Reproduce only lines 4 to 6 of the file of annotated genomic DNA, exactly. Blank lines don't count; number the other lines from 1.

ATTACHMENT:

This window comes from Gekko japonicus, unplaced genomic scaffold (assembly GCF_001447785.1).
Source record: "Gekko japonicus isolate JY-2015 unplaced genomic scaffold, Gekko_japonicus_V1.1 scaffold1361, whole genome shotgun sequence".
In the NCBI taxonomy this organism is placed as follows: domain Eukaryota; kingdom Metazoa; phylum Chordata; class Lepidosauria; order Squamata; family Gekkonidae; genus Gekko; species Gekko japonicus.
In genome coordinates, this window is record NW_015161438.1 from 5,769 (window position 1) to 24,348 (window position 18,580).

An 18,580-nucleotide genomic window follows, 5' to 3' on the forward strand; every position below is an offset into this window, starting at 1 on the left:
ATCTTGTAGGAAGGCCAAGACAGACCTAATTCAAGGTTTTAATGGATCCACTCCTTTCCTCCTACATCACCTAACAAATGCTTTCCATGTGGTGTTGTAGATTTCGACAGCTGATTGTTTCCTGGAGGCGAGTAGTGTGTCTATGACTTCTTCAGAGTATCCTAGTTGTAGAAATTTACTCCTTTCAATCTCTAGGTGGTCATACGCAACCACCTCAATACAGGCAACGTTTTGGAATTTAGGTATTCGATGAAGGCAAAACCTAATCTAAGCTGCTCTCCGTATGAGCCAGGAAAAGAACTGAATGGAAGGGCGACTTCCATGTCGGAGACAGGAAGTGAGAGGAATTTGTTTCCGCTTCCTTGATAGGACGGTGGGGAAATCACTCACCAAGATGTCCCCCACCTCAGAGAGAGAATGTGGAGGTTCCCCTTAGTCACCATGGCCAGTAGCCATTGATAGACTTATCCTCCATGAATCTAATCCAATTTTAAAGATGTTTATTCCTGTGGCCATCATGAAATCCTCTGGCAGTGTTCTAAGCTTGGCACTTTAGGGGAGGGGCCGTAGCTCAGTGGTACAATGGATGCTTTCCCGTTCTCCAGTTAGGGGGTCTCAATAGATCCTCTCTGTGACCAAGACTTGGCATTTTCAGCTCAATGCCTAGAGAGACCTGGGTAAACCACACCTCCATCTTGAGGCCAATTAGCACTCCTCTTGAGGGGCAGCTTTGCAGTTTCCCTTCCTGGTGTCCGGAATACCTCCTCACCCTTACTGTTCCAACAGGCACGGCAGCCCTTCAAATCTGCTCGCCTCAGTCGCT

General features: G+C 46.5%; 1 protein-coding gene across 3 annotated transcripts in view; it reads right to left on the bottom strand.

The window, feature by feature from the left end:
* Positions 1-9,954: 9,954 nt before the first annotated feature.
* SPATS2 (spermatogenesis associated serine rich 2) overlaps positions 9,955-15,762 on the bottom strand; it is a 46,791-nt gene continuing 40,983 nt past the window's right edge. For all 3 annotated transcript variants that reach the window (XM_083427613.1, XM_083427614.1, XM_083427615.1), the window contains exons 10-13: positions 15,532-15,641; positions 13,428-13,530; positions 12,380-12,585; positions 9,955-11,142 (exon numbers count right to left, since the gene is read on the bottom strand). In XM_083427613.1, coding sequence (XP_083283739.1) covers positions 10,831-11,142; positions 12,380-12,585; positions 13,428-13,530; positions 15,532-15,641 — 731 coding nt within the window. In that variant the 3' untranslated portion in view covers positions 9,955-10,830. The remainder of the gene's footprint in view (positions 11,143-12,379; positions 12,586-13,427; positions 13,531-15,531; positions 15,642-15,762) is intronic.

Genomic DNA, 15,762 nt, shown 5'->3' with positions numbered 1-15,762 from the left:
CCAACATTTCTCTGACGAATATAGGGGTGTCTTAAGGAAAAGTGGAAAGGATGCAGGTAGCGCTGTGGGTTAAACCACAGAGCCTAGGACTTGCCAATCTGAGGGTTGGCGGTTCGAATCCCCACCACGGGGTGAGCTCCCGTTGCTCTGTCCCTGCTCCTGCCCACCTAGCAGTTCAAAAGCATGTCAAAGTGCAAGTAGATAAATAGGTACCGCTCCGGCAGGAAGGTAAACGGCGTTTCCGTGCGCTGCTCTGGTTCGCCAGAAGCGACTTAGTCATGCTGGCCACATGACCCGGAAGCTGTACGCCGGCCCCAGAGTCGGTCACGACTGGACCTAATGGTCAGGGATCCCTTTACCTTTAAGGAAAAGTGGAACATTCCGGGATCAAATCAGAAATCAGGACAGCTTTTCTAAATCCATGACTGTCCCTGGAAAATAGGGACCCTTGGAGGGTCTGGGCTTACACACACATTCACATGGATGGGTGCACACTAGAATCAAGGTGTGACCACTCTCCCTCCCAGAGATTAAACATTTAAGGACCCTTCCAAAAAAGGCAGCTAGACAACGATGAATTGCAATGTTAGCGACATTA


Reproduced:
In genome coordinates, this window is record NW_015161438.1 from 5,769 (window position 1) to 24,348 (window position 18,580).

An 18,580-nucleotide genomic window follows, 5' to 3' on the forward strand; every position below is an offset into this window, starting at 1 on the left:
ATCTTGTAGGAAGGCCAAGACAGACCTAATTCAAGGTTTTAATGGATCCACTCCTTTCCTCCTACATCACCTAACAAATGCTTTCCATGTGGTGTTGTAGATTTCGACAGCTGATTGTTTCCTGGAGGCGAGTAGTGTGTCTATGACTTCTTCAGAGTATCCTAGTTGTAGAAATTTACTCCTTTCAATCTCTAGGTGGTCATACGCAACCACCTCAATACAGGCAACGTTTTGGAATTTAGGTATTCGATGAAGGCAAAACCTAATCTAAGCTGCTCTCCGTATGAGCCAGGAAAAGAACTGAATGGAAGGGCGACTTCCATGTCGGAGACAGGAAGTGAGAGGAATTTGTTTCCGCTTCCTTGATAGGACGGTGGGGAAATCACTCACCAAGATGTCCCCCACCTCAGAGAGAGAATGTGGAGGTTCCCCTTAGTCACCATGGCCAGTAGCCATTGATAGACTTATCCTCCATGAATCTAATCCAATTTTAAAGATGTTTATTCCTGTGGCCATCATGAAATCCTCTGGCAGTGTTCTAAGCTTGGCACTTTAGGGGAGGGGCCGTAGCTCAGTGGTACAATGGATGCTTTCCCGTTCTCCAGTTAGGGGGTCTCAATAGATCCTCTCTGTGACCAAGACTTGGCATTTTCAGCTCAATGCCTAGAGAGACCTGGGTAAACCACACCTCCATCTTGAGGCCAATTAGCACTCCTCTTGAGGGGCAGCTTTGCAGTTTCCCTTCCTGGTGTCCGGAATACCTCCTCACCCTTACTGTTCCAACAGGCACGGCAGCCCTTCAAATCTGCTCGCCTCAGTCGCT